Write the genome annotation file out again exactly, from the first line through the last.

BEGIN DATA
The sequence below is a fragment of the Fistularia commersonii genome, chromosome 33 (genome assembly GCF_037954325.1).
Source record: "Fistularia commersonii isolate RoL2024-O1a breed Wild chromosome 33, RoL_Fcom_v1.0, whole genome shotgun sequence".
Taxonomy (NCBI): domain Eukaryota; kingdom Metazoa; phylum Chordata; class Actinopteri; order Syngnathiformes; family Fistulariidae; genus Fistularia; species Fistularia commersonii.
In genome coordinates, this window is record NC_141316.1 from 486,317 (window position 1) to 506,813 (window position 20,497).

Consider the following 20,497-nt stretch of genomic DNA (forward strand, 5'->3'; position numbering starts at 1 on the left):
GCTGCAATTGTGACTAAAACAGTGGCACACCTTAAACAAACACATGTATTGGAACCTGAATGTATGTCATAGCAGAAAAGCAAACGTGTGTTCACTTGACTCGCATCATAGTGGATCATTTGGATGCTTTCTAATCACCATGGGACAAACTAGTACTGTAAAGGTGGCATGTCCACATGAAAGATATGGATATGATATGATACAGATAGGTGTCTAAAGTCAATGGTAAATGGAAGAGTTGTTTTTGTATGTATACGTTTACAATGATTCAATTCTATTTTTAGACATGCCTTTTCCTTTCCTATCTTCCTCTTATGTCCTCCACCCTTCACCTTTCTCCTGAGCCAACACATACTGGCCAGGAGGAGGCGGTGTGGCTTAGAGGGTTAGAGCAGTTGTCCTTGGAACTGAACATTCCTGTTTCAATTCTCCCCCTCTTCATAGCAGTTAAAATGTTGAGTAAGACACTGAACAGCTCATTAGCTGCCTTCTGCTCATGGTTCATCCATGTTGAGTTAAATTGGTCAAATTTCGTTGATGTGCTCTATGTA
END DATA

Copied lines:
The sequence below is a fragment of the Fistularia commersonii genome, chromosome 33 (genome assembly GCF_037954325.1).
Source record: "Fistularia commersonii isolate RoL2024-O1a breed Wild chromosome 33, RoL_Fcom_v1.0, whole genome shotgun sequence".
Taxonomy (NCBI): domain Eukaryota; kingdom Metazoa; phylum Chordata; class Actinopteri; order Syngnathiformes; family Fistulariidae; genus Fistularia; species Fistularia commersonii.
In genome coordinates, this window is record NC_141316.1 from 486,317 (window position 1) to 506,813 (window position 20,497).

Consider the following 20,497-nt stretch of genomic DNA (forward strand, 5'->3'; position numbering starts at 1 on the left):
GCTGCAATTGTGACTAAAACAGTGGCACACCTTAAACAAACACATGTATTGGAACCTGAATGTATGTCATAGCAGAAAAGCAAACGTGTGTTCACTTGACTCGCATCATAGTGGATCATTTGGATGCTTTCTAATCACCATGGGACAAACTAGTACTGTAAAGGTGGCATGTCCACATGAAAGATATGGATATGATATGATACAGATAGGTGTCTAAAGTCAATGGTAAATGGAAGAGTTGTTTTTGTATGTATACGTTTACAATGATTCAATTCTATTTTTAGACATGCCTTTTCCTTTCCTATCTTCCTCTTATGTCCTCCACCCTTCACCTTTCTCCTGAGCCAACACATACTGGCCAGGAGGAGGCGGTGTGGCTTAGAGGGTTAGAGCAGTTGTCCTTGGAACTGAACATTCCTGTTTCAATTCTCCCCCTCTTCATAGCAGTTAAAATGTTGAGTAAGACACTGAACAGCTCATTAGCTGCCTTCTGCTCATGGTTCATCCATGTTGAGTTAAATTGGTCAAATTTCGTTGATGTGCTCTATGTA